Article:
Pancreatic cancer, one of the most lethal forms of human cancer, is largely resistant to many conventional chemother-apeutic agents. Although many therapeutic approaches focus on tumor growth, metastasis is a primary factor contributing to lethality. Therefore, novel therapies to target metastatic invasion could prevent tumor spread and recurrence resulting from local and distant metastasis. The protein Vav1 is aberrantly expressed in more than half of pancreatic cancers. Its expression promotes activation of Rac and Cdc42 and leads to enhanced invasion and migration, as well as increased tumor cell survival and proliferation, suggesting that Vav1 could be a potent therapeutic target for pancreatic cancer. The purine analogue azathioprine, well known for its function as an anti-inflammatory compound, was recently shown to function by inhibiting Vav1 signaling in immune cells. We therefore hypothesized that azathioprine could also inhibit Vav1 in pancreatic tumor cells to reduce its proinvasive functions. Indeed, we have found that treatment of cultured pancreatic tumor cells with azathioprine inhibited Vav1-dependent invasive cell migration and matrix degradation, through inhibition of Rac and Cdc42 signaling. Furthermore, azathioprine treatment decreased metastasis in both xenograft and genetic mouse models of pancreatic cancer. Strikingly, metastasis was dramatically reduced in Vav1-expressing tumors arising from p48Cre/+KrasG12/+p53F/+ mice. These inhibitory effects were mediated through Vav1, as Vav1-negative cell lines and tumors were largely resistant to azathioprine treatment. These findings demonstrate that azathioprine and related compounds could be potent antimetastatic agents for Vav1-positive pancreatic tumors.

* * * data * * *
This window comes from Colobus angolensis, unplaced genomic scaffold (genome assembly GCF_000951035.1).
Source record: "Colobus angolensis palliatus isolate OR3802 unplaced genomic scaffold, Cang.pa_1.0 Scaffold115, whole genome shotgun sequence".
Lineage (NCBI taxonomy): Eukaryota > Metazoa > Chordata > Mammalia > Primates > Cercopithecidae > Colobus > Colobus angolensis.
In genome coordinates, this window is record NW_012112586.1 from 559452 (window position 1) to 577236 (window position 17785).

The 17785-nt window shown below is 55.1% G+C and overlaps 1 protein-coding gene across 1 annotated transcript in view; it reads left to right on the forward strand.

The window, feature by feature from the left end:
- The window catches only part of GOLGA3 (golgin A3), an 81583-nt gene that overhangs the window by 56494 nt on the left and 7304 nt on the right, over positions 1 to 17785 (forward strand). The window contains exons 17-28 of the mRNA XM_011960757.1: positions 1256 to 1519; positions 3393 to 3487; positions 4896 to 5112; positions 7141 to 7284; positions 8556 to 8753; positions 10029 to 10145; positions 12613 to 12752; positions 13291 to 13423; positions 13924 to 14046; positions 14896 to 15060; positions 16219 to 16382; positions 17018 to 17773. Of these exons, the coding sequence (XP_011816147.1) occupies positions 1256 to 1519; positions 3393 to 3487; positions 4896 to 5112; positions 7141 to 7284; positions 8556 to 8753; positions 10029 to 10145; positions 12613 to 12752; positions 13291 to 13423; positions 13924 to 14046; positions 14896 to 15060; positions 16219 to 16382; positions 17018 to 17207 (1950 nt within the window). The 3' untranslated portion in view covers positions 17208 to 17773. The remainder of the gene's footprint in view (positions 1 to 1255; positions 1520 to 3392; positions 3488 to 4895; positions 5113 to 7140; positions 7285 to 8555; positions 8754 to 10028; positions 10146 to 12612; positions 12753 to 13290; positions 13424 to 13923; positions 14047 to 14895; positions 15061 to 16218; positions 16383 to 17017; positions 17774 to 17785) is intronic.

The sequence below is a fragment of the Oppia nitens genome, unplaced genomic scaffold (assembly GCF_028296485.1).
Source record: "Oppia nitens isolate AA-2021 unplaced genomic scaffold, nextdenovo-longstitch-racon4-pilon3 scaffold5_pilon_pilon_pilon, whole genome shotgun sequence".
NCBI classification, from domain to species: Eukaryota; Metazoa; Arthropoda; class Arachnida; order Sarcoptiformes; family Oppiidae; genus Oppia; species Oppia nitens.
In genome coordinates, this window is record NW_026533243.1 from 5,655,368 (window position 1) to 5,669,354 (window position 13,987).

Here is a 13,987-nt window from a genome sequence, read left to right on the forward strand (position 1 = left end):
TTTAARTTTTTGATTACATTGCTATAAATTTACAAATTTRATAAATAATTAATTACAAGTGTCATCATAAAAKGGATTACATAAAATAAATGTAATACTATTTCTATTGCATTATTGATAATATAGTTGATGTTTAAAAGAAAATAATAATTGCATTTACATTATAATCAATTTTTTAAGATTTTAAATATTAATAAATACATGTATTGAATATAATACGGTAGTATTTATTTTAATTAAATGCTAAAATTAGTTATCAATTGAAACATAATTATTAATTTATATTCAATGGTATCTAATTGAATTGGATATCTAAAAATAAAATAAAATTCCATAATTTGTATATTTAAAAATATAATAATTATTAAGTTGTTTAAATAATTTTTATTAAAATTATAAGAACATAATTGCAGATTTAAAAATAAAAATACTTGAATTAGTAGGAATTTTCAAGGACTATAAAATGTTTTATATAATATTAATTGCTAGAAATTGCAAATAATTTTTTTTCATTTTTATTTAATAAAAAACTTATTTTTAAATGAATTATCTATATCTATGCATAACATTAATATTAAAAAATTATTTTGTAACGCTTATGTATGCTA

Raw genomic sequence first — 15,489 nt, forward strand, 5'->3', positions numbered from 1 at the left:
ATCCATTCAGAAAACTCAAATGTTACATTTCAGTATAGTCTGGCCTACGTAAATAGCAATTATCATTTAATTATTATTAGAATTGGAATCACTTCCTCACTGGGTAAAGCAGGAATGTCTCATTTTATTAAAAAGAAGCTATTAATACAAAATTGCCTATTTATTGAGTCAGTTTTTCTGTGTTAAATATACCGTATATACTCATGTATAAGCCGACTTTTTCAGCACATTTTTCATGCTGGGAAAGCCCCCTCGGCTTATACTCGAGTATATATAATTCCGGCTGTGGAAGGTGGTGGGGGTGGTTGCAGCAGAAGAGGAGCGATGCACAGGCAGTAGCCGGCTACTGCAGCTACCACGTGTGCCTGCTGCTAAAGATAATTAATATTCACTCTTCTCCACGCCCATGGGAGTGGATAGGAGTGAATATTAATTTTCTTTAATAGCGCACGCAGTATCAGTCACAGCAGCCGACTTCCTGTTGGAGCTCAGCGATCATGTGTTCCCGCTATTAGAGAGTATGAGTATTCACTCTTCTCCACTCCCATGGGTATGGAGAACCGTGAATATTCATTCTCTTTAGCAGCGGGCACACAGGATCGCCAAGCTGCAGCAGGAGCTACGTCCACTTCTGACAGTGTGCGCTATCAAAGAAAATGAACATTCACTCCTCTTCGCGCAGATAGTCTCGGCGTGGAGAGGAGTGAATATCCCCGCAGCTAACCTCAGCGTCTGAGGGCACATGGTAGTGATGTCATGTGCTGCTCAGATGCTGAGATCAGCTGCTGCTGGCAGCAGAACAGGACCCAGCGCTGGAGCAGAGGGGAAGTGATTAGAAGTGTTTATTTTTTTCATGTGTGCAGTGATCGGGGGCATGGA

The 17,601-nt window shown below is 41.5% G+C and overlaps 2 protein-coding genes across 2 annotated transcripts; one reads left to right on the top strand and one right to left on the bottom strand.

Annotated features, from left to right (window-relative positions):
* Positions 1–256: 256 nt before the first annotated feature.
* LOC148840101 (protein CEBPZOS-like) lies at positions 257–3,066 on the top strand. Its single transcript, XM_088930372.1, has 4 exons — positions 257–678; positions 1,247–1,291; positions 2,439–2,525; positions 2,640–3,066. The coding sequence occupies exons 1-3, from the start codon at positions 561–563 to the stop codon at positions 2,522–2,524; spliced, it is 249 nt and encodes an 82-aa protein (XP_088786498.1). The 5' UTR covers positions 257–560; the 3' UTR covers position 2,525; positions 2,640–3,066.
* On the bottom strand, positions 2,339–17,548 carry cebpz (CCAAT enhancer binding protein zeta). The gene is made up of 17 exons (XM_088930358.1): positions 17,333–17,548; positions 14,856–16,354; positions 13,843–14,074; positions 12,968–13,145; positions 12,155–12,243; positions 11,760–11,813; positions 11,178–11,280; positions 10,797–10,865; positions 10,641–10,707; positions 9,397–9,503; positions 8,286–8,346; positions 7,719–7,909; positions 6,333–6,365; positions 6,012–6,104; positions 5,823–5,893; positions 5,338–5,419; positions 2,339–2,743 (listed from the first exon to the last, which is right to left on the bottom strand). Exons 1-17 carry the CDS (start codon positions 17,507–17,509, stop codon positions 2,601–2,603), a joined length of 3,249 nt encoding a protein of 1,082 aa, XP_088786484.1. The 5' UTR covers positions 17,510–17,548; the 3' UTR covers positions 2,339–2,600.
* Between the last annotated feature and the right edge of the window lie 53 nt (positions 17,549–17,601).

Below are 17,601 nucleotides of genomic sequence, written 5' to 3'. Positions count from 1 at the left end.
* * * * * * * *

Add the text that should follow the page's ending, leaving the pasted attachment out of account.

ASJC Scopus subject areas
- Cancer Research